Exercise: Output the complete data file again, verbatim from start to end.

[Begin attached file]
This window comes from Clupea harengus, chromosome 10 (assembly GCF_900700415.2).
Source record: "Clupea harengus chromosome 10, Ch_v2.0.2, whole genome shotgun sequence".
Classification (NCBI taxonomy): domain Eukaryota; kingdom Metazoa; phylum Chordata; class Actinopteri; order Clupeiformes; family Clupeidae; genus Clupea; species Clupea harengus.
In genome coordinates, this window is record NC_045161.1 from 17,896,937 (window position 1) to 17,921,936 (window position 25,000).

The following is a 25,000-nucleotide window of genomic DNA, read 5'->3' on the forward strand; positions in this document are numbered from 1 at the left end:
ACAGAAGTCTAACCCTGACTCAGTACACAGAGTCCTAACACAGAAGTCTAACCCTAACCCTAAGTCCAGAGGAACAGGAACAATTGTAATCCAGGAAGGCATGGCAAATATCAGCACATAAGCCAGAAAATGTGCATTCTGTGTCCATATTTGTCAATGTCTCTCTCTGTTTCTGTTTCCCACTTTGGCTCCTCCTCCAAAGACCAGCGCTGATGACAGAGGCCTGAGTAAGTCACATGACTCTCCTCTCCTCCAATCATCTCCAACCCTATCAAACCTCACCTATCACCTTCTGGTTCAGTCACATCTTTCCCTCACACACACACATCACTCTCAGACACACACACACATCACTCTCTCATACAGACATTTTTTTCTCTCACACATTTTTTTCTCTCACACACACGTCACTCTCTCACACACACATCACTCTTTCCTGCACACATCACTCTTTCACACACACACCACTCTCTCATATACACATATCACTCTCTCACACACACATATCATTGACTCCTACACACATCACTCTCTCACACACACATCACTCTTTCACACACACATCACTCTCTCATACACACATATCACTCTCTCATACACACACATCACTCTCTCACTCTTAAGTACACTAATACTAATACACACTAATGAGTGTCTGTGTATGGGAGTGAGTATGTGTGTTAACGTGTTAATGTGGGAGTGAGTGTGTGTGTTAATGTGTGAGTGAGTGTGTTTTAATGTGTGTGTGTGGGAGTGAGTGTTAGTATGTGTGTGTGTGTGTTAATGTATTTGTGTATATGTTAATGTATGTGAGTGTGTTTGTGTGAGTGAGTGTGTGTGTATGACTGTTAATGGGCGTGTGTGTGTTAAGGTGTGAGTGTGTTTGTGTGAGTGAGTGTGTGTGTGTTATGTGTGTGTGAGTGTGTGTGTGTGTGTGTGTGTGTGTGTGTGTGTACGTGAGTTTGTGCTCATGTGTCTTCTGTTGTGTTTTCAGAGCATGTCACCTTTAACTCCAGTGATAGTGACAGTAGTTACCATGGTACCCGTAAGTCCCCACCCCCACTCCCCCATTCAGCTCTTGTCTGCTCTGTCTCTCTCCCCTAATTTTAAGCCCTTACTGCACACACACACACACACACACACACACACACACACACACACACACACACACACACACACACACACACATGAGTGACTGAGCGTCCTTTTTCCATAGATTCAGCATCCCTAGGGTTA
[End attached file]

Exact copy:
This window comes from Clupea harengus, chromosome 10 (assembly GCF_900700415.2).
Source record: "Clupea harengus chromosome 10, Ch_v2.0.2, whole genome shotgun sequence".
Classification (NCBI taxonomy): domain Eukaryota; kingdom Metazoa; phylum Chordata; class Actinopteri; order Clupeiformes; family Clupeidae; genus Clupea; species Clupea harengus.
In genome coordinates, this window is record NC_045161.1 from 17,896,937 (window position 1) to 17,921,936 (window position 25,000).

The following is a 25,000-nucleotide window of genomic DNA, read 5'->3' on the forward strand; positions in this document are numbered from 1 at the left end:
ACAGAAGTCTAACCCTGACTCAGTACACAGAGTCCTAACACAGAAGTCTAACCCTAACCCTAAGTCCAGAGGAACAGGAACAATTGTAATCCAGGAAGGCATGGCAAATATCAGCACATAAGCCAGAAAATGTGCATTCTGTGTCCATATTTGTCAATGTCTCTCTCTGTTTCTGTTTCCCACTTTGGCTCCTCCTCCAAAGACCAGCGCTGATGACAGAGGCCTGAGTAAGTCACATGACTCTCCTCTCCTCCAATCATCTCCAACCCTATCAAACCTCACCTATCACCTTCTGGTTCAGTCACATCTTTCCCTCACACACACACATCACTCTCAGACACACACACACATCACTCTCTCATACAGACATTTTTTTCTCTCACACATTTTTTTCTCTCACACACACGTCACTCTCTCACACACACATCACTCTTTCCTGCACACATCACTCTTTCACACACACACCACTCTCTCATATACACATATCACTCTCTCACACACACATATCATTGACTCCTACACACATCACTCTCTCACACACACATCACTCTTTCACACACACATCACTCTCTCATACACACATATCACTCTCTCATACACACACATCACTCTCTCACTCTTAAGTACACTAATACTAATACACACTAATGAGTGTCTGTGTATGGGAGTGAGTATGTGTGTTAACGTGTTAATGTGGGAGTGAGTGTGTGTGTTAATGTGTGAGTGAGTGTGTTTTAATGTGTGTGTGTGGGAGTGAGTGTTAGTATGTGTGTGTGTGTGTTAATGTATTTGTGTATATGTTAATGTATGTGAGTGTGTTTGTGTGAGTGAGTGTGTGTGTATGACTGTTAATGGGCGTGTGTGTGTTAAGGTGTGAGTGTGTTTGTGTGAGTGAGTGTGTGTGTGTTATGTGTGTGTGAGTGTGTGTGTGTGTGTGTGTGTGTGTGTGTGTGTACGTGAGTTTGTGCTCATGTGTCTTCTGTTGTGTTTTCAGAGCATGTCACCTTTAACTCCAGTGATAGTGACAGTAGTTACCATGGTACCCGTAAGTCCCCACCCCCACTCCCCCATTCAGCTCTTGTCTGCTCTGTCTCTCTCCCCTAATTTTAAGCCCTTACTGCACACACACACACACACACACACACACACACACACACACACACACACACACACACACACACACACACATGAGTGACTGAGCGTCCTTTTTCCATAGATTCAGCATCCCTAGGGTTA